Holden Page is a tech blogger based out of Minnesota. He thoroughly enjoys all aspects of social media and works as an intern at Paladin Adv Holden Page is a tech blogger based out of Minnesota. He thoroughly enjoys all aspects of social media and works as an intern at Paladin Advisors Group. You can find out more about Holden on Twitter or on his personal blog, Pages Are Social.
Annotating the web has always been a neat idea that never quite worked. There are various reasons for this, the biggest in my opinion being user adoption and ease of use.
DotSpots overcomes these two issues by delivering a fast, well thought out, and beautiful product that just “works.”
Founded by Farhad Mohit, DotSpots has been around the block for two years, with the last recorded funding round coming in 2007 at a cool $300k. Those two years have led to a significant growth in their community (I have been following DotSpots for nearly a year), new features, and support for my all-time favorite browser (sorry my friends over the Atlantic), Chrome.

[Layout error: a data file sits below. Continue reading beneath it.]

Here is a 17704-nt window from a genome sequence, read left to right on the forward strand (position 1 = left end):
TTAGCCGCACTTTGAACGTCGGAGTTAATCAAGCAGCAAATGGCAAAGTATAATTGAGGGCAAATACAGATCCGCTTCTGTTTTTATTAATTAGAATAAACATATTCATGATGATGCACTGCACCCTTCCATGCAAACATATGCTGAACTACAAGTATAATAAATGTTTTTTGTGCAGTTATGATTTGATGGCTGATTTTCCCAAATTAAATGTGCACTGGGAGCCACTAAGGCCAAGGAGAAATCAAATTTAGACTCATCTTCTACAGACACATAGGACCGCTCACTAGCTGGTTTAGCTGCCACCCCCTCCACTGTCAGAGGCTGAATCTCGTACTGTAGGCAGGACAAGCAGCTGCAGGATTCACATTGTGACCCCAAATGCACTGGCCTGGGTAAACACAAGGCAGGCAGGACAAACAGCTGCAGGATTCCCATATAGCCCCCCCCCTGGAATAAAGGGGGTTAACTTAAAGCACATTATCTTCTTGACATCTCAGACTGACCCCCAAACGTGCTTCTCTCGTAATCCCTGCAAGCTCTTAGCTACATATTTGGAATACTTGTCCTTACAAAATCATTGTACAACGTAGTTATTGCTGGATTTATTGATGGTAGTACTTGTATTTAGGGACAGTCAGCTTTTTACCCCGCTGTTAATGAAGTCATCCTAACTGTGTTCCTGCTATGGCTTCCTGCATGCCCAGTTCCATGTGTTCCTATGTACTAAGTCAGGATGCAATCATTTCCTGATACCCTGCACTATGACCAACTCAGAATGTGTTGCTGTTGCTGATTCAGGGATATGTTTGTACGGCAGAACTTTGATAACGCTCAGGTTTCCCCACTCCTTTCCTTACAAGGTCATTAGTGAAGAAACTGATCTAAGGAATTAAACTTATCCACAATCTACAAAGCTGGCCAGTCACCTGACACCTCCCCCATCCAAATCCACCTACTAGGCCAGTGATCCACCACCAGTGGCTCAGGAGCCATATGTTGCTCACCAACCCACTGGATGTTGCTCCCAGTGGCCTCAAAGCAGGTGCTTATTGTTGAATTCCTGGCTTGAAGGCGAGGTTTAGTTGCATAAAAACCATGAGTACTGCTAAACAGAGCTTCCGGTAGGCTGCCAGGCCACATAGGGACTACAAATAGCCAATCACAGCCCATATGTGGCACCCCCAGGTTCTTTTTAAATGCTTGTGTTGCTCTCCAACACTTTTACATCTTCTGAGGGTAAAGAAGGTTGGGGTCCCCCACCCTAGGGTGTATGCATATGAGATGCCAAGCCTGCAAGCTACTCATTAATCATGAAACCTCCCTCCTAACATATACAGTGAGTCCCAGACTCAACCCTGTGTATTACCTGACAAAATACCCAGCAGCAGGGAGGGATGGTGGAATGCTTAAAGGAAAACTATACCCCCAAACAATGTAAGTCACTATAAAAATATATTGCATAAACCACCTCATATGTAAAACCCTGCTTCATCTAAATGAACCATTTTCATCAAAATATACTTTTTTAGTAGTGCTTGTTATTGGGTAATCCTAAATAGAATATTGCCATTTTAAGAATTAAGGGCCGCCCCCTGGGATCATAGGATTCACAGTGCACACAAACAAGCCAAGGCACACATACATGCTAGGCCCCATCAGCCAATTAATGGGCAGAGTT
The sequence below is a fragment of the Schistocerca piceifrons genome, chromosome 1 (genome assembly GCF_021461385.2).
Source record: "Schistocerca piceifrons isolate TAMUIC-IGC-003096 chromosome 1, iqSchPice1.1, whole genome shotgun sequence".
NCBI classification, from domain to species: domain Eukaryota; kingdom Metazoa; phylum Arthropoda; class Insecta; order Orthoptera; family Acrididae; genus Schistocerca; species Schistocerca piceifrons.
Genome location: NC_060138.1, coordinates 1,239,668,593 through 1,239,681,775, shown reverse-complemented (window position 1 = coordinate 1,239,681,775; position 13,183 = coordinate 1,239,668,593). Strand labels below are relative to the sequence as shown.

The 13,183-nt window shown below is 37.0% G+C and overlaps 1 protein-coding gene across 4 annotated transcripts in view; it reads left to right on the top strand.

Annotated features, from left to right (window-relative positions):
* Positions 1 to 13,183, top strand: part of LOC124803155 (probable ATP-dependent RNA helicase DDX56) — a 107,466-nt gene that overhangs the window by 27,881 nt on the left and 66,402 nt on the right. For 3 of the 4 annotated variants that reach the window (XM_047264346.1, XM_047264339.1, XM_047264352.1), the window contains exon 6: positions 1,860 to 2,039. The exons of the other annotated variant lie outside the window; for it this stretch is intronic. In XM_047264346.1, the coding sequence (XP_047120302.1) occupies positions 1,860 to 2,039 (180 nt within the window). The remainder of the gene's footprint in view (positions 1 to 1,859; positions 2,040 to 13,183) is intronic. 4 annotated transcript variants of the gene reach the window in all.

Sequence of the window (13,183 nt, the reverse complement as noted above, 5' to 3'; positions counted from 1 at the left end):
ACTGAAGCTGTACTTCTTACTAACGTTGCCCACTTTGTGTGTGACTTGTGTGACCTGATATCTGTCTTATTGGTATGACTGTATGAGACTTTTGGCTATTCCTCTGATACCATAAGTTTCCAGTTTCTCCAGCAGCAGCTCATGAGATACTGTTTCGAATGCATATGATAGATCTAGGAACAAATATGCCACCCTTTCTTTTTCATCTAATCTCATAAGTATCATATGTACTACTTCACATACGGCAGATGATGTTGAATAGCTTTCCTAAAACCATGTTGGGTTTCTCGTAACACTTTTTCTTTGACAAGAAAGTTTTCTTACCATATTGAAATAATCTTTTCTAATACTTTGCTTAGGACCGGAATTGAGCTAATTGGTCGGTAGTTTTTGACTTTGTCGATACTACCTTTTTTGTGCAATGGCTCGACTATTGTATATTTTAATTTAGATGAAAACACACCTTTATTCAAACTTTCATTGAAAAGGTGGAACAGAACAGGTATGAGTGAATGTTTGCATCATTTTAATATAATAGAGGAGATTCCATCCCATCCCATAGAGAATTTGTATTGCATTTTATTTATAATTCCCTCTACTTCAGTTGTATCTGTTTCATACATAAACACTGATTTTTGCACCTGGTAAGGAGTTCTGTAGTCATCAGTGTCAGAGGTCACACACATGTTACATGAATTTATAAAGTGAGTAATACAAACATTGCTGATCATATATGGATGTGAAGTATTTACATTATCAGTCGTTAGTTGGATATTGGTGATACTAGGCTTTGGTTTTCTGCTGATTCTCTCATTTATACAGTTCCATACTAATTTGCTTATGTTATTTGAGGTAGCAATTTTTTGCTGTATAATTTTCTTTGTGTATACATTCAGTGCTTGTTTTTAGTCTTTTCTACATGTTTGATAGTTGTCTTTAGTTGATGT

But enough historical talk, you want to know how DotSpots works, right?
You will be happy to know that adding “dots” to a web page is amazingly easy. Simply install the dedicated FireFox/Chrome plug-in (note: Chrome plug-in requires dev build of Chrome), highlight a paragraph and begin annotating. Once you are finished with your annotation, it will be posted as a dot below the paragraph for other DotSpot users to see. Your annotations will also be pushed to your profile, where other users can follow your annotations.
This isn’t all that DotSpots can do, you can also expand upon others people dots by editing them. You can add further editorial, links and even maps to enhance the dot. Of course, edits aren’t a free for all (unlike that certain Google product) and must be approved by the original owner of the dot to keep the annotation relevant.
Even with the simplicity and power of DotSpots, stiff competition is surrounding them, Google being the biggest with their SideWiki project. Also, a huge barrier of entry is the fact that users still have to install a plug-in to use the service. The sooner DotSpots figures out how to appropriately let webmasters enable annotations on their end without necessary action from the end-user, the sooner DotSpots will succeed.
Overall, DotSpots is showing great potential and if they manage to keep steadfast pace with their development and ease of use, they just might make it in this rocky space where many have failed.
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